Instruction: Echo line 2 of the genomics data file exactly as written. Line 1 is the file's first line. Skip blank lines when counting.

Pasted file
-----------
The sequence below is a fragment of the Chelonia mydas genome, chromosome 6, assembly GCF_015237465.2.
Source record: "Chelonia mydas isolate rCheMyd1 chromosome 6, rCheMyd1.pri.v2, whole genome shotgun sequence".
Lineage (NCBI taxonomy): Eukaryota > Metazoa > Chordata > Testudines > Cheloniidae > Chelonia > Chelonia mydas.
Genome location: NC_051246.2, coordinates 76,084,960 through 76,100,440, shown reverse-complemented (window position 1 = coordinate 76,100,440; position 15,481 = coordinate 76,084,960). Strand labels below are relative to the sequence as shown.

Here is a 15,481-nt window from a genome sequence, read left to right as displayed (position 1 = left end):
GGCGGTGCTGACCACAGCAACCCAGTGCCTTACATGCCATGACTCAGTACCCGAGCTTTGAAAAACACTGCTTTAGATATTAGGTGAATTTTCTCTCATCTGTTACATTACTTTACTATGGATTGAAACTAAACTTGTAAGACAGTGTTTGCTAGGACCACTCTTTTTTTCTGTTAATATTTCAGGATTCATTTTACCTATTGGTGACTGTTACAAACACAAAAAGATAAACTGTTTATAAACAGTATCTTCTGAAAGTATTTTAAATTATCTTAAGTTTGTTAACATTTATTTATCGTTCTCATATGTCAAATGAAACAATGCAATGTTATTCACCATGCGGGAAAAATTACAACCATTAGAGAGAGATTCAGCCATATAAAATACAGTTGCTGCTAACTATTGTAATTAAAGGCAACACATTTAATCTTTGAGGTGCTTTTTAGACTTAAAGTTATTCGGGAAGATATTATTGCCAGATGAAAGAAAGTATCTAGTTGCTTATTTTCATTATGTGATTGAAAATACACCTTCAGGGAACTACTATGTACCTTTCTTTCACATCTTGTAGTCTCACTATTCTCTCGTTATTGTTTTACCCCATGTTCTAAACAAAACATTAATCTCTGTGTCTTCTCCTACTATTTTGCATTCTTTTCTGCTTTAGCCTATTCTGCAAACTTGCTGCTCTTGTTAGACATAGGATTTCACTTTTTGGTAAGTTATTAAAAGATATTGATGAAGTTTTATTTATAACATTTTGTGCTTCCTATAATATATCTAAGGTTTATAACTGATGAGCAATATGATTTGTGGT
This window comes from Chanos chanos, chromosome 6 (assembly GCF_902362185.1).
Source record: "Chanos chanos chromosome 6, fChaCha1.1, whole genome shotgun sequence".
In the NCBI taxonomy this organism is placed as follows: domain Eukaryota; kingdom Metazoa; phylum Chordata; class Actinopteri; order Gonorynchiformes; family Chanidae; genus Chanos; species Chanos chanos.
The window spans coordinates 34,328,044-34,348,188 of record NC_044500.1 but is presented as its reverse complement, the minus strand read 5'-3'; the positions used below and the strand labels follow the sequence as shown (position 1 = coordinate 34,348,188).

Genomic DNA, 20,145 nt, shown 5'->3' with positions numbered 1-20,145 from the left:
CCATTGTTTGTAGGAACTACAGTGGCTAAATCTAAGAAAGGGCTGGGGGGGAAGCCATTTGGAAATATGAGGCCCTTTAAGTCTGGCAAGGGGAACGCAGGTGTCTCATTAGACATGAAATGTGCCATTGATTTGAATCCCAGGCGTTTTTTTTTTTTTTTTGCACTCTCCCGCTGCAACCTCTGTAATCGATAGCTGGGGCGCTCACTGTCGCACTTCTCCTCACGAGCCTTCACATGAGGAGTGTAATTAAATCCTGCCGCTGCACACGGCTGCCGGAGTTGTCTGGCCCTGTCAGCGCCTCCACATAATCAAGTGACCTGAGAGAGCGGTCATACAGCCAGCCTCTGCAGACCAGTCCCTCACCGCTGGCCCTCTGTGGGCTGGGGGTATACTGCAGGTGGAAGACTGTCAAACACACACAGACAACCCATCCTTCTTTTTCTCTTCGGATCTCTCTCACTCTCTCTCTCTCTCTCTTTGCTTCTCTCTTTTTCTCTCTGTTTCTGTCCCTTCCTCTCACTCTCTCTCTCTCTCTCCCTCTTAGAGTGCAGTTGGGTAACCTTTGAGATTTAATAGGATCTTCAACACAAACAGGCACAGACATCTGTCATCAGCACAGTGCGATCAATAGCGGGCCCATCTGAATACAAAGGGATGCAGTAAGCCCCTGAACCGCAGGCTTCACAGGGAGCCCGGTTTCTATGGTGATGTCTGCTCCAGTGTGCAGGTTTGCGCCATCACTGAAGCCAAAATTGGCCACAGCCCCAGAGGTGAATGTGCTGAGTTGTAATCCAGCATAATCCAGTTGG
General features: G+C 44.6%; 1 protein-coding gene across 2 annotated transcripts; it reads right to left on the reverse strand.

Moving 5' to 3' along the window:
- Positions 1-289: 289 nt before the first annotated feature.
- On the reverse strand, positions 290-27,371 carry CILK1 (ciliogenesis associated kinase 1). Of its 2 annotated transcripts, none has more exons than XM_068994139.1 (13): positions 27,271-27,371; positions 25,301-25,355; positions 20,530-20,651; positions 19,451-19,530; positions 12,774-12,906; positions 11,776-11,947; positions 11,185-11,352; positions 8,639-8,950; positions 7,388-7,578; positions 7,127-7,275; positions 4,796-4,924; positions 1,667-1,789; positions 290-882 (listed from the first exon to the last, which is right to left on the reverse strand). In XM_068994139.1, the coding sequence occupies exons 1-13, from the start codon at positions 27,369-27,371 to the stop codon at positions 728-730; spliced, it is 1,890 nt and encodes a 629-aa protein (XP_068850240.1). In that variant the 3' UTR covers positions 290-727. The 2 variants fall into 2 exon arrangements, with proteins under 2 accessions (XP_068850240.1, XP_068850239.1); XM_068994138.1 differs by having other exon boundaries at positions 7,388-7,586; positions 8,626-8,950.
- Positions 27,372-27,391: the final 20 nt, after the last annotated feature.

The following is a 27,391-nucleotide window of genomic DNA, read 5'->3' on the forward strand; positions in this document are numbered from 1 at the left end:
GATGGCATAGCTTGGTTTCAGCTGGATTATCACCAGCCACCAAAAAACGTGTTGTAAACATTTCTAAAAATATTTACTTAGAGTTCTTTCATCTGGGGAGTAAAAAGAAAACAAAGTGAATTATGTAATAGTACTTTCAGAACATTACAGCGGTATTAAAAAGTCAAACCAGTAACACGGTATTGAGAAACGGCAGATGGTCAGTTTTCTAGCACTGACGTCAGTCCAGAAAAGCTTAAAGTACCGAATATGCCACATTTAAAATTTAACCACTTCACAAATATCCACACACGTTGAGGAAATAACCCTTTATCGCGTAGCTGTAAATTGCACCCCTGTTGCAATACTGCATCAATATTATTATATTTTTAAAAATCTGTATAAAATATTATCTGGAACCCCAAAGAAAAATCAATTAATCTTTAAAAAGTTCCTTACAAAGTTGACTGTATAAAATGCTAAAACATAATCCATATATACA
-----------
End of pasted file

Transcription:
Source record: "Chelonia mydas isolate rCheMyd1 chromosome 6, rCheMyd1.pri.v2, whole genome shotgun sequence".